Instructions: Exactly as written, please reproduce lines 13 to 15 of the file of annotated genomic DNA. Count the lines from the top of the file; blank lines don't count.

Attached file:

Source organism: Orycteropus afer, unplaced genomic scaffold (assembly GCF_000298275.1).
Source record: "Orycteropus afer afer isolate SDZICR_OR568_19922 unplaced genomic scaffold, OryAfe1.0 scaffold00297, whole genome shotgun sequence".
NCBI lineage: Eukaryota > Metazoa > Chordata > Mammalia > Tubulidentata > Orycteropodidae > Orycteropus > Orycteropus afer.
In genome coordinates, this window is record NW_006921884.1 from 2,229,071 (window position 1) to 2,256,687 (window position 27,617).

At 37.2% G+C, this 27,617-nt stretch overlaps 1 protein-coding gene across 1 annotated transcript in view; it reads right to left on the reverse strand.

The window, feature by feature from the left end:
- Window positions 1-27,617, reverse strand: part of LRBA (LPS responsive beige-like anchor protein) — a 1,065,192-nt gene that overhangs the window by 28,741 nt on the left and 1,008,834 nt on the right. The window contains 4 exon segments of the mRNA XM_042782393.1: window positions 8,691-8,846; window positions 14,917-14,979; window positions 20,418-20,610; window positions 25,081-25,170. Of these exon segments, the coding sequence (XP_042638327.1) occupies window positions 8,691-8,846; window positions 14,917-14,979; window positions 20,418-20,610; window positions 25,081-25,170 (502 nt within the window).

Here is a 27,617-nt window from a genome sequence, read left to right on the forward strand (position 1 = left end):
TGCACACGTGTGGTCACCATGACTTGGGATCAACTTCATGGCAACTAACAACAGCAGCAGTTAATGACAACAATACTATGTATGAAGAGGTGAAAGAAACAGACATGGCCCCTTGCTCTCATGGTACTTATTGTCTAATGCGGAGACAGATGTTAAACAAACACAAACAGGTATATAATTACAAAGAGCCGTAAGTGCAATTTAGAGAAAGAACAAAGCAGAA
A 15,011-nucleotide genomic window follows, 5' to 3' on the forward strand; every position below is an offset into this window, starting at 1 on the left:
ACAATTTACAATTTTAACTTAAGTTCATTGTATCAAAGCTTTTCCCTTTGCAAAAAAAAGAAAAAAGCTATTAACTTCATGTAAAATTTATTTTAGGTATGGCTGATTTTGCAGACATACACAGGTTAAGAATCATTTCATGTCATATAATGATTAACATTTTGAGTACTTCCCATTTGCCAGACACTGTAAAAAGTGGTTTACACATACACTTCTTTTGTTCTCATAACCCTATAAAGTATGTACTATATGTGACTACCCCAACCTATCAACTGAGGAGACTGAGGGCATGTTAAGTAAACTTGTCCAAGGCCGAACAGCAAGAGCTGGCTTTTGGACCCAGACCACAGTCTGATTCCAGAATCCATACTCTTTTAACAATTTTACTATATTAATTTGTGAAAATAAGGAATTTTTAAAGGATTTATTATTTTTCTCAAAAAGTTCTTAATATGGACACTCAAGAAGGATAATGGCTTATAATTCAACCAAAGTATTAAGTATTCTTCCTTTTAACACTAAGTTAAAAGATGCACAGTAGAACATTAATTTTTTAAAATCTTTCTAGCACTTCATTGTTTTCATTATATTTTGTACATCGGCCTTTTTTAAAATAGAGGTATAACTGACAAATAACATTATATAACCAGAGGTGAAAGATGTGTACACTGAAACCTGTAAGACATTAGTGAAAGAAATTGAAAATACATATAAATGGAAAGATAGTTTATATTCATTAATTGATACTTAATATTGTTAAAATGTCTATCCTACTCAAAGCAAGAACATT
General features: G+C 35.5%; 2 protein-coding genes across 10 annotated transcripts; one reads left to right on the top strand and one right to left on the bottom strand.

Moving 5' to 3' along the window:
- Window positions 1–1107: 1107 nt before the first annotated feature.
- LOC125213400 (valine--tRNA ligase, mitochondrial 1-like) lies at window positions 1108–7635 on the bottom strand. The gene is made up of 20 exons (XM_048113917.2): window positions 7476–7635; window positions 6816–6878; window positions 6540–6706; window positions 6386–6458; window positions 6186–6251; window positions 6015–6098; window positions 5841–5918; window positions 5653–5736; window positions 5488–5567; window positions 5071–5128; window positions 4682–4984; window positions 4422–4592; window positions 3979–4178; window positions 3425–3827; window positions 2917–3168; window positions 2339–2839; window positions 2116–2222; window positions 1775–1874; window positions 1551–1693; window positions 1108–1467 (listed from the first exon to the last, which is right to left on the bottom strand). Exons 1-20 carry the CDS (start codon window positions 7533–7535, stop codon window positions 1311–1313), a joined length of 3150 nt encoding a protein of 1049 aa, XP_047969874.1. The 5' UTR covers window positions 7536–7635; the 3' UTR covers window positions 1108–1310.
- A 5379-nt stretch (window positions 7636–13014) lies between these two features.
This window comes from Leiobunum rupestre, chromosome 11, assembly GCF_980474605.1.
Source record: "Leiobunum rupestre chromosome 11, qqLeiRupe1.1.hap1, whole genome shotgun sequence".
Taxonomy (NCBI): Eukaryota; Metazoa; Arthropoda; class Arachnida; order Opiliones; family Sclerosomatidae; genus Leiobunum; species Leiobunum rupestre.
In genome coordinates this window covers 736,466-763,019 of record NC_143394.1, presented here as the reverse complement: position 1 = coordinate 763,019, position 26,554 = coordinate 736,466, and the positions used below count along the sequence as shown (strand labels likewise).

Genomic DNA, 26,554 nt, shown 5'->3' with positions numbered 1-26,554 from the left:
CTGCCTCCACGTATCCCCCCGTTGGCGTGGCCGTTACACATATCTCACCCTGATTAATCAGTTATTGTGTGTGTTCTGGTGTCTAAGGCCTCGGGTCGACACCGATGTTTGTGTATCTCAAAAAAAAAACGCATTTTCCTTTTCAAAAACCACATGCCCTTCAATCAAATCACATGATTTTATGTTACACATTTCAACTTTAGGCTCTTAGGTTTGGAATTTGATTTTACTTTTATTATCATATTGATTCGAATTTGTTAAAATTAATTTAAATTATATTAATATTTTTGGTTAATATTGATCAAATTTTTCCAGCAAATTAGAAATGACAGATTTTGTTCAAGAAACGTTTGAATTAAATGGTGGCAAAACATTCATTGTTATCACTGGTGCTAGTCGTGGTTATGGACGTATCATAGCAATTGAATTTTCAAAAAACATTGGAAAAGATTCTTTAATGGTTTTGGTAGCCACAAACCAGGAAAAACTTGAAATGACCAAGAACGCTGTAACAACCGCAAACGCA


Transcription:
Moving 5' to 3' along the window:
- Window positions 1–1107: 1107 nt before the first annotated feature.
- LOC125213400 (valine--tRNA ligase, mitochondrial 1-like) lies at window positions 1108–7635 on the bottom strand. The gene is made up of 20 exons (XM_048113917.2): window positions 7476–7635; window positions 6816–6878; window positions 6540–6706; window positions 6386–6458; window positions 6186–6251; window positions 6015–6098; window positions 5841–5918; window positions 5653–5736; window positions 5488–5567; window positions 5071–5128; window positions 4682–4984; window positions 4422–4592; window positions 3979–4178; window positions 3425–3827; window positions 2917–3168; window positions 2339–2839; window positions 2116–2222; window positions 1775–1874; window positions 1551–1693; window positions 1108–1467 (listed from the first exon to the last, which is right to left on the bottom strand). Exons 1-20 carry the CDS (start codon window positions 7533–7535, stop codon window positions 1311–1313), a joined length of 3150 nt encoding a protein of 1049 aa, XP_047969874.1. The 5' UTR covers window positions 7536–7635; the 3' UTR covers window positions 1108–1310.